Building Cathedrals

A story was told in church today and it went something like this:
Three masons were all working together on a structure.

A man walked up to the first mason and asked him, "What are you building?" The mason replied, "What do you mean? I'm laying bricks."

The man then walked up to the second mason and asked him, "What are you building?" The mason replied, "I'm building a wall."

The man walked over to the third mason and asked him, "What are you building?" The third mason replied, "I'm building a cathedral."


One of the questions in my yearly wrap-up post is, "What was your biggest achievement of the year?" I always forget this question is in there and I always cringe when I read it. Ugh. Achievement. I never have a decent answer because the answer isn't obvious to me. I pretty much copy whatever I posted the year prior, because most days it just feels like I'm laying bricks. Dishes. Brick. Laundry. Brick. Meals. Brick. Rinse and repeat.

In our "live life big" and "push the envelope" world, "achievement" and "accomplishment" are loaded words. People are hurling themselves out of things and climbing other things and betting it all and letting it all hang out. They're pushing their bodies to complete exhaustion. They're pursuing job titles, recognition, and raises or abandoning it all for a start up. All to "pursue the dream" because you "only live once."

And these things are all totally fine. If those types of things get you excited and give you a sense of purpose.

But different people are driven by different things and while I've suspected that was the case for years now, I'm just finally getting to a place where I don't feel like I have to apologize for it or explain myself.

Except this post, of course...where I explain myself.


Laying bricks is not known for being a vocation with a ton of variation. No matter where you are in the job the process doesn't change and the materials don't change. Your scaffolding gets a bit higher and that's about it.

The job requires a lot of skill, to be sure. I'm not trying to downplay that. The boys and I watched some videos a few months back when we were learning more about Frank Gilbreath, the father featured in Cheaper by the Dozen. He started out as a mason. It takes a lot of skill to lay bricks quickly and efficiently, and have it all be plumb and pretty when you're done.

Still, it's a tedious process, no doubt. But a tedious process that leads to amazing results. Results that can last for generations.

I just finished ready Jenny Lawson's book Furiously Happy. One part in particular stood out to me:
"You learn to appreciate the fact that what drives you is very different from what you're told should make you happy. You learn that it's okay to prefer your personal idea of heaven (live-tweeting zombie movies from under a blanket of kittens) rather than someone else's idea that fame/fortune/parties are the pinnacle we should all reach for. And there's something surprisingly freeing about that."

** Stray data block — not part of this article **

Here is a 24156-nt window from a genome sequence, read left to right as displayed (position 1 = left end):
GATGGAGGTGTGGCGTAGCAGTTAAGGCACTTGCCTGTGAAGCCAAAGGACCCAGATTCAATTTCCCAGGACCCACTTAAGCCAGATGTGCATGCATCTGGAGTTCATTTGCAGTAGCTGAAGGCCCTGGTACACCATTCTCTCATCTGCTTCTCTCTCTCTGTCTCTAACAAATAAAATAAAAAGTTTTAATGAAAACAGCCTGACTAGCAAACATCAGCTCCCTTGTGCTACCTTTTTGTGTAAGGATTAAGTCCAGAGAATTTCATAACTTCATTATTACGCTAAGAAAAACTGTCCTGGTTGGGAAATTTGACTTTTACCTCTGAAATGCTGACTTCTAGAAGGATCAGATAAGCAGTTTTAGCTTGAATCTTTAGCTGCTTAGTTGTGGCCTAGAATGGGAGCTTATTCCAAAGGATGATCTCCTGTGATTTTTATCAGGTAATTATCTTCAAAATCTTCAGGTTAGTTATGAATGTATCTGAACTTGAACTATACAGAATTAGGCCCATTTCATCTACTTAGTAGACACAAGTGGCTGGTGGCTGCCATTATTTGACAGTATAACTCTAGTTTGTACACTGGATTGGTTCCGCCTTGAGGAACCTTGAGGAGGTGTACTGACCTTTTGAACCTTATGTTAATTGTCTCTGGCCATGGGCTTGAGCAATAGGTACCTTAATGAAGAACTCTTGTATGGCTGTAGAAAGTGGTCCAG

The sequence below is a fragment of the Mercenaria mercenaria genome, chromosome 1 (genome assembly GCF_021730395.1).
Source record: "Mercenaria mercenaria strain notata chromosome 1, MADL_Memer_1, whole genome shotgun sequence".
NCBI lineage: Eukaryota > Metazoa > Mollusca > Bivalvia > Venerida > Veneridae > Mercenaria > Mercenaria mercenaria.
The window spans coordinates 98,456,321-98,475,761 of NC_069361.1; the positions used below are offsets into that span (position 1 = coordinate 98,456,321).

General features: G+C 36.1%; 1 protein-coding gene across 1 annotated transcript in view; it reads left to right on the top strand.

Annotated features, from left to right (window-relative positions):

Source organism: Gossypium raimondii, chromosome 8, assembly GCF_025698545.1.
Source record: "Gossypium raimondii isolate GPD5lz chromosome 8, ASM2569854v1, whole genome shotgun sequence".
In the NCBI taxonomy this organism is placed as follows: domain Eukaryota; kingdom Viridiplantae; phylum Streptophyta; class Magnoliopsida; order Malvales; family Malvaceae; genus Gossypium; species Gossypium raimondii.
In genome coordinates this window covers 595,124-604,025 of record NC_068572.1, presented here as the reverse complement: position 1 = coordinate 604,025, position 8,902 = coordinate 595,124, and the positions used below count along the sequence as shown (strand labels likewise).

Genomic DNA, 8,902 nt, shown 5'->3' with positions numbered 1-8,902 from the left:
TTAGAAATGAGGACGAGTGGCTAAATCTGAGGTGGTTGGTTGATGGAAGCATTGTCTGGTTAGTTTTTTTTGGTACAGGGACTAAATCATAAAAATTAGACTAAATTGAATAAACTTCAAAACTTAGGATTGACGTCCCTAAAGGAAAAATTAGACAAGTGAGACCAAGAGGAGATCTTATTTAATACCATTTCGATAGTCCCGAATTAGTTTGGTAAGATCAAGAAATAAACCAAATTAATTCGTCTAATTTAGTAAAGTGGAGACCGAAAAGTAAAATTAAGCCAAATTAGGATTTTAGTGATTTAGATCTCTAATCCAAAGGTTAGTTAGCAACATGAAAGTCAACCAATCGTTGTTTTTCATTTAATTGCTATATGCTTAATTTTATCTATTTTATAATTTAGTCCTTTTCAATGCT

Funny and so true.

So my accomplishments this past year?

  • I read just shy of 50 books.

  • I made my family healthy, home cooked meals almost every day. I planned the menus, created shopping lists from those menus, shopped for the ingredients, and made the meals.

  • I meticulously researched, plotted, and planned an epic 2-week vacation where we drove close to 5000 miles, visited 9 states, toured 5 National Parks, viewed numerous other sites...and visited an alpaca farm.

  • I single-handedly (stuff it, spell check, it's totally a word) managed the education of 2 children. Arranging for and driving them to classes, planning and attending field trips, researching, choosing, and implementing curriculum. For two of their subjects I even assembled my own curriculum.

  • I kept going when the voice in my head said, "Stop fighting, already. Not everyone is going to be healthy this side of heaven. Accept that and move on with life the best you can." I chose, instead, to listen to the other, quieter, voice that said, "Keep going. This hasn't been for nothing. Better days are just around the corner. Keep fighting. Keep pushing. Keep hoping."

  • I learned to push back a little in my marriage. Oh, not that I'm married to a bully or a bad guy. I think I've got one of the good ones, actually. But he's human. And humans mess up (I know I do). And I do believe that we teach people how to treat us. After years of, "Sure, fine, whatever you want..." I realized I didn't like the dynamic in our marriage. I realized that "iron sharpens iron" is a principle that should be alive and well in every marriage. I was hurting both of us by not speaking up for myself and not calling my husband out on sinful behavior and by just letting things slide.

So, yes, now that I think about it, this has been a year of achievements!

Now, if you'll excuse me, I'm off to build a cathedral.



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